For generations, kids and adults have collected baseball cards, which have been around for almost as long as the sport has. National Baseball Card day is in August—many shops celebrated by handing out free trading cards on the 12th—so we talked to experts and researched just how this collectible has evolved over the years.
“It’s a great hobby and a great, fun way to enjoy baseball whenever you want,” said John Odell, a National Baseball Hall of Fame curator.
Bob Wilson, who works at Card Traders of Austin, gave some advice to kids starting their own collection: “Protect the cards,” he emphasized.
Wilson said that using plastic sleeves or card holders, both of which you can find at almost any store that sells trading cards, are essential to preserving your collection. He also advises not storing your cards under the bed or on top of a shelf where they can collect dust or get damaged easily. The cardboard that the cards are made of is very sensitive to liquids, so cards easily warp and become damaged.
What will baseball cards look like in 10, 20, or even 30 years? It's crazy to think that such a small collectible would've been founded before the 20th century and still be popular today! Whether you're an all-out collector or an average fan, baseball card collecting is a fun passion because you can build up your collection card by card and create memories of trading and collecting your favorite players. The hobbt also allows you to experience baseball in a new way. Let’s see how far this pocket-sized memorabilia has come!
1860s: It was during this time that the first cards, which were used as advertisements, were printed, as the U.S was coming out of the Civil War and baseball’s popularity was rising.
1886: Goodwin & Co. created the first baseball cards, which came in cigarette boxes.
1909: The American Tobacco Company began creating cards featuring actors, actresses, singers, and athletes. This is the set that featured the most famous and valuable card, the T206 Honus Wagner card. Today it’s valued at over $2 million, as there are only 57 known in the world! Along with that set was also a very valuable card, the T206 Eddie Plank card that is almost as valuable today as the T206 Honus Wagner card because not very many were produced.
1920s: Following World War I, baseball card production soared but suddenly dropped toward the end of the decade. Not many were made during the mid-1920s until companies like York Caramel started including them with their products.
1930s: After having been mainly for adults, it was during the 1930s that they became popular with kids when cards were first put into packs of bubblegum. Card characteristics also changed about this time. Brief biographies of players were included on the back of the card as well as personal information such as hometown, birthday, and position.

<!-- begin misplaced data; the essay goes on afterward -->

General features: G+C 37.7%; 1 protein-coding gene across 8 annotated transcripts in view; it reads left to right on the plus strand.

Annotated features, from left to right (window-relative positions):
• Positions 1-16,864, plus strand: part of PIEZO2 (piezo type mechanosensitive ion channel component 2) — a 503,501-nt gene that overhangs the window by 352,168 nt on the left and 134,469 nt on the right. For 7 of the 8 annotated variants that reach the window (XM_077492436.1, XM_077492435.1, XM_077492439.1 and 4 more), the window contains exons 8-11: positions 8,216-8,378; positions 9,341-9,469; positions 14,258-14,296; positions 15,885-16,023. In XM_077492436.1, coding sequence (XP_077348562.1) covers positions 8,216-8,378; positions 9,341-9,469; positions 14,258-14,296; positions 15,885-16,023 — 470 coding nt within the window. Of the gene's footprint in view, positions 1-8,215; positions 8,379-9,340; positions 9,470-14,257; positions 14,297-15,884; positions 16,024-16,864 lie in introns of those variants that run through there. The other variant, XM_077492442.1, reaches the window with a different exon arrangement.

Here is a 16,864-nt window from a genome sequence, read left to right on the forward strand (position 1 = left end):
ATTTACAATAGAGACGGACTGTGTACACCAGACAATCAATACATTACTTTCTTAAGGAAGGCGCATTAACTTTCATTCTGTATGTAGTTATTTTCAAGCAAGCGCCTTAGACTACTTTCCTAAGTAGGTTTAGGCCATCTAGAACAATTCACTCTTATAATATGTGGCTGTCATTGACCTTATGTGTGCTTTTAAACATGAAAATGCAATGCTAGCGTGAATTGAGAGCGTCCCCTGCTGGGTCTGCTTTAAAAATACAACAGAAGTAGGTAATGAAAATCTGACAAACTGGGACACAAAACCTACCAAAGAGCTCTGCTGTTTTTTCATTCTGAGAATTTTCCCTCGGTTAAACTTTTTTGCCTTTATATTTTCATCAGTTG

Another valuable card Odell mentioned was the 1933 Goudey card of Nap Lajoie that was, or rather wasn’t, produced. Lajoie, a player and manager in Philadelphia and Cleveland, was admired by many fans. The truth is that that Goudey said they had made Lajoie cards; however, when superfans and collectors tried to complete their 1933 set, no matter how many packs of cards they bought, they couldn’t get Lajoie cards! Finally, after many frustrated collectors sent in letters about the card, Goudey printed a few Lajoie cards and sent them to the letter-writers.
1952: The first full 400-card set was designed and released by Sy Berger, a young war veteran and Topps worker who is also known as "the father of the modern baseball card." The set was also the first to include more detailed information like statistics, the team name, and team logo. It also contained the Mickey Mantle rookie card worth approximately $35,000 dollars today.
1990s: Baseball cards stopped coming with gum, and prices rose greatly. Bowman began putting a gloss on their cards, which was adopted by other companies such as Topps and Upper Deck soon after.
Early 2000s: Baseball cards began being graded by larger trading card companies around this time. Grading is the name of the process in which the cards are professionally examined and given a numerical grade based on their condition. Their rating is based on four categories: surface, corners, edges, and centering. Cards in exceptional condition are considered more valuable and will get a grade of 9.0 to 10.0.
2012: Topps created an app called Topps Bunt that allows card collector fans to trade online with other collectors.
Photographs by (from top): Kris Connor/Getty Images; Riley Zayas